The following is largely based on the original description (Wood 1997).
The cap of Amanita chlorophylla is up to 90 mm wide, convex then plane, smooth, dry, dull white to pallid cream, with
a slight but distinct greenish tint, with a nonstriate and appendiculate margin. Volval remains are present
as fairly large, flat, soft, membranous scales, cream to warm buff.
The gills are free, thin, crowded, bright to grayish lime-green, with a paler to almost white edge. The
short gills are present in at least one or two series.
The stem is up to 120 × 15 mm, firm, off-white to pale green with fine fibrils covering most of it. The ring is fragile and often present
in fragments, fragile, submembranous, originally skirt-like, warm buff or green, and not
striate on the upper surface. The base is bulbous to ellipsoid to
top-shaped, with no volva, but with warm buff colored zones on the upper portion. [Wood mentions scatters bands
on the lower portion on the stem but does not state whether they
represent the volva and does not provide a color for them.]
The spores measure 9.3 - 11.4 (-11.7) × 5.4 - 6.6 (-6.9) µm and are elongate and amyloid. Clamps are frequent
at bases of basidia. The spore print is said to be clearly greenish;
however, the possibility that the green tint is due to deciduous material from the edge of the gills is not explored.
Originally described from the state of New South Wales, Australia, in association with Allocasuarina
littoralis and also occuring in "tall open forests."
We concur with Wood's placement of the present species in Bas' stirps Grossa.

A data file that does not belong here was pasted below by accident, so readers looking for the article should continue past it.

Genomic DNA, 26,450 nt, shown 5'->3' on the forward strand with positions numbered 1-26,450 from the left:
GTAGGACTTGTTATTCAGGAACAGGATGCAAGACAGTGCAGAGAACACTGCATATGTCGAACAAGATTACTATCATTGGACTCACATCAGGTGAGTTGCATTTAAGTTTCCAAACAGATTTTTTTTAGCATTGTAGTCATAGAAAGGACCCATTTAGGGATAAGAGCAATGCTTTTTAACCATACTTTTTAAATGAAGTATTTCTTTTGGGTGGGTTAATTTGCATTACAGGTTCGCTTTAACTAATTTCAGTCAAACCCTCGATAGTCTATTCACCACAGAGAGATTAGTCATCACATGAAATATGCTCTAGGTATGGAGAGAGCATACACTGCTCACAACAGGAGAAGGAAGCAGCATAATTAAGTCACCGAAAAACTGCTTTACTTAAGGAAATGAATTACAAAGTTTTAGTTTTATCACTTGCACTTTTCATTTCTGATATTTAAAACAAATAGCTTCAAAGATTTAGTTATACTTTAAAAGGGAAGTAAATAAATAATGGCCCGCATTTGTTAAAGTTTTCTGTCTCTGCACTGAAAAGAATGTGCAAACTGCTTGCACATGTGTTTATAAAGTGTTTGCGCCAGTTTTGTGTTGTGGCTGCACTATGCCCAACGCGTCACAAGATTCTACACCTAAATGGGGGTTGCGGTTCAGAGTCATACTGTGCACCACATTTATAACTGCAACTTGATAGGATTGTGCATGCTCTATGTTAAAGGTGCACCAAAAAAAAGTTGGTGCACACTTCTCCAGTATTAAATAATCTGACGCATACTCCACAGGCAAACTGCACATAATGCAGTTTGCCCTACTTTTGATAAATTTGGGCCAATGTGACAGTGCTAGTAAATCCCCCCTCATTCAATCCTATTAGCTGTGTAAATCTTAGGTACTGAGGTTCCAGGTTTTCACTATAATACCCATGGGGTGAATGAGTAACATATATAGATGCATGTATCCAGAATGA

Due to delays in data processing at GenBank, some accession numbers may lead to unreleased (pending) pages.
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The following text may make multiple use of each data field.
The field may contain magenta text presenting data from a type study
and/or revision of other original material cited in the protolog of the present taxon.
Macroscopic descriptions in magenta are a combination of data from the protolog and
additional observations made on the exiccata during revision of the cited original
The same field may also contain black text, which is data from a revision of the present
taxon (including non-type material and/or material not cited in the protolog).
Paragraphs of black text will be labeled if further subdivision of
this text is appropriate.
Olive text indicates a specimen that has not been
thoroughly examined (for example, for microscopic details) and marks other places in the text
where data is missing or uncertain.
The following material is based entirely on the protolog of this species, which does not meet contemporary standards for Amanita taxonomy.
Each spore data set is intended to comprise a set of measurements from a single specimen made by a single observer;
and explanations prepared for this site talk about specimen-observer pairs associated with each data set.
Combining more data into a single data set is non-optimal because it obscures observer differences
(which may be valuable for instructional purposes, for example) and may obscure instances in which
a single collection inadvertently contains a mixture of taxa.